There's a Hero in Each of Us
This is excerpted from The Power of Small: Why Little Things Make All the Difference, by Linda Kaplan Thaler and Robin Koval. Read this one aloud to someone. It will bring sunshine to both your days.
There is probably no organization better founded on the power of small than the Make-A-Wish Foundation. Their mantra is simple: there are thousands of critically ill children in America, and each one of them has a wish. And every one of us has the power to help it come true. . . .
Michael Lucco was six years old, struggling with cystic fibrosis. Michael's health problems were considerable, He was in and out of hospitals, often too sick to go to school.. BUt what he yearned to do most, he told his parents, was to help others. And in a little boy's imagination, that meant just one thing: Becoming a superhero.
The Make-A-Wish people went to work creating Michael's chosen alter ego--Bettleboy, sidekick to Michael's all-time superhero, Spider-Man.
A young girl offered to design Bettleboy's sunshine yellow costume with one red glove and one green. Her mother did the sewing. Stu Snodgrass, a young member of the Make-A-Wish staff, agreed to don a leotard and run through town as the villainous Green Goblin. A local TV anchor taped a fake news broadcast with an appeal for Bettleboy's help. The Pittsburgh Zoo, the University of Pittsburgh, and even the mayor's office and sheriff all agreed to play along.
On the appointed morning, Michael looked up from his breakfast in dismay when his usual cartoons were interrupted by an urgent news bulletin. The city was in peril!
"Beetleboy," the anchor implored, "if you can hear me, we need your help!"
His father, Greg Lucco, will never forget how Michael leapt up from the table, pulled on his costume, and dashed out the front door. Waiting in the driveway was a shiny red Volkswagen Beetle, loaned by a local car dealership. A sheriff's escort was also waiting. First stop was the Pittsburgh Zoo, where Michael held up a red glove to stop the kiddie train from running over a beautiful damsel tied to the tracks. The Green Goblin got away, however, and Beetleboy chased him to the university, where the Goblin was threatening to launch "poisonous footballs" at the Pittsburgh Panther mascot. Throngs of university employees, alerted by e-mail, filled the stands to cheer on Beetleboy as he thwarted the villain once again. The school's marching band spilled onto the field to pay musical tribute to Beetleboy, and the football coach came out to personally thank him. Michael beamed, until the JumboTron flashed snnother threat from the Green Goblin, who was going to poison the town's water supply.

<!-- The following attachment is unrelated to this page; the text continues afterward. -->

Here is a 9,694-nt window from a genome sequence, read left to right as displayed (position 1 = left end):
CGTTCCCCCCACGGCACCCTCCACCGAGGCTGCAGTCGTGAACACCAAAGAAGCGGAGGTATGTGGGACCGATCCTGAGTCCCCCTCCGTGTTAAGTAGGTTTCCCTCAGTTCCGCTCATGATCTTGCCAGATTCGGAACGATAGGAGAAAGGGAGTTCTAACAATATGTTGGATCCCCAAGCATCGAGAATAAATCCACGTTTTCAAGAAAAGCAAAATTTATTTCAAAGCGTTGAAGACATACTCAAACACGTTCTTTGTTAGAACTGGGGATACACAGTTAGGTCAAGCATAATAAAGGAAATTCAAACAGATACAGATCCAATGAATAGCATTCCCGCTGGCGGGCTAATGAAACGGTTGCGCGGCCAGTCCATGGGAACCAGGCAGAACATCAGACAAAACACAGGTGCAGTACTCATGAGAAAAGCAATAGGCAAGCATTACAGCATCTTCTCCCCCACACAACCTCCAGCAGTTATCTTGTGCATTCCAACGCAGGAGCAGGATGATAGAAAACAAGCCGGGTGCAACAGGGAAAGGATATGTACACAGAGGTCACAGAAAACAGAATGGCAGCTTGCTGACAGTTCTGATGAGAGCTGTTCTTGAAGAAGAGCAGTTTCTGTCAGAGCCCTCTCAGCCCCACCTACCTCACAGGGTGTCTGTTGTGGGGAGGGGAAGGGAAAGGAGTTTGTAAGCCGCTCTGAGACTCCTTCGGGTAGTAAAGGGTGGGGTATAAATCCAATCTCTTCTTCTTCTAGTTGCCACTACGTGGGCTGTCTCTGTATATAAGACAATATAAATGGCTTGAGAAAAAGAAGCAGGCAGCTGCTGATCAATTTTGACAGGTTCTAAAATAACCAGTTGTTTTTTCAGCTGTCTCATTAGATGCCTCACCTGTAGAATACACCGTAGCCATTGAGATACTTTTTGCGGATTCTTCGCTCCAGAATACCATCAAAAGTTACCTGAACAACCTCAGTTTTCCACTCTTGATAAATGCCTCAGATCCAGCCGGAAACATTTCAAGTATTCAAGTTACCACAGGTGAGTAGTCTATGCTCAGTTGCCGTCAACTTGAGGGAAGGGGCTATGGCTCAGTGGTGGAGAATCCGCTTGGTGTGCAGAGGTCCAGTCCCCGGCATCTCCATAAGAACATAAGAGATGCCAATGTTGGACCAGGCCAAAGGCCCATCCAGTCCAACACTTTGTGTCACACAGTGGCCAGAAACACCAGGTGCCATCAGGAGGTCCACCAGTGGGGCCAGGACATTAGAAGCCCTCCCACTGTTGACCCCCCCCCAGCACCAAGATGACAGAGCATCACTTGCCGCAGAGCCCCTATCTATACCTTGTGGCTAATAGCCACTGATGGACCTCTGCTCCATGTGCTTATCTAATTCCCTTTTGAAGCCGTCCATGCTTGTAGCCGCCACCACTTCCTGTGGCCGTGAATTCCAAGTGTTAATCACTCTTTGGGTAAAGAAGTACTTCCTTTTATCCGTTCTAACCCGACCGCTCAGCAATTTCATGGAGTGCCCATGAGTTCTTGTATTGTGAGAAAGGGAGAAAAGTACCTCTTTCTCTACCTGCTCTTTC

At a nearby state park, Beetleboy spotted the Goblin running away from one of the city's most beloved fountains, which was dry. As he raised his green glove, a hidden waterworks employee made the water shoot up again at his command.
Finally, after one last chase through the streets of Pittsburgh--to the applause of dozens of passersby--Beetleboy cornered his nemesis on the steps of city hall, where the Green Goblin was waiting with a box of dynamite. With the help of his dad and some sheriff's deputies, Beetleboy threw a huge net over the villain and watched in satisfaction as the handcuffs were snapped on. Out came the mayor and county sheriff to personally thank Beetleboy and swear him in as the city's official superhero.
And then came the crowning touch: a congratulatory visit by Spider-Man himself, sent from New York by Marvel Comics.
In all, Make-A-Wish officials figure some five hundred people participated, in one way or another, in making Michael's wish come true.
Now in high school, Michael still vividly remembers that magical day. His favorite part? "I really, really enjoyed the thrill of actually helping people and making a difference."
Linda Kaplan Thaler and Robin Koval
The Power of Small: Why Little Things Make All the Difference
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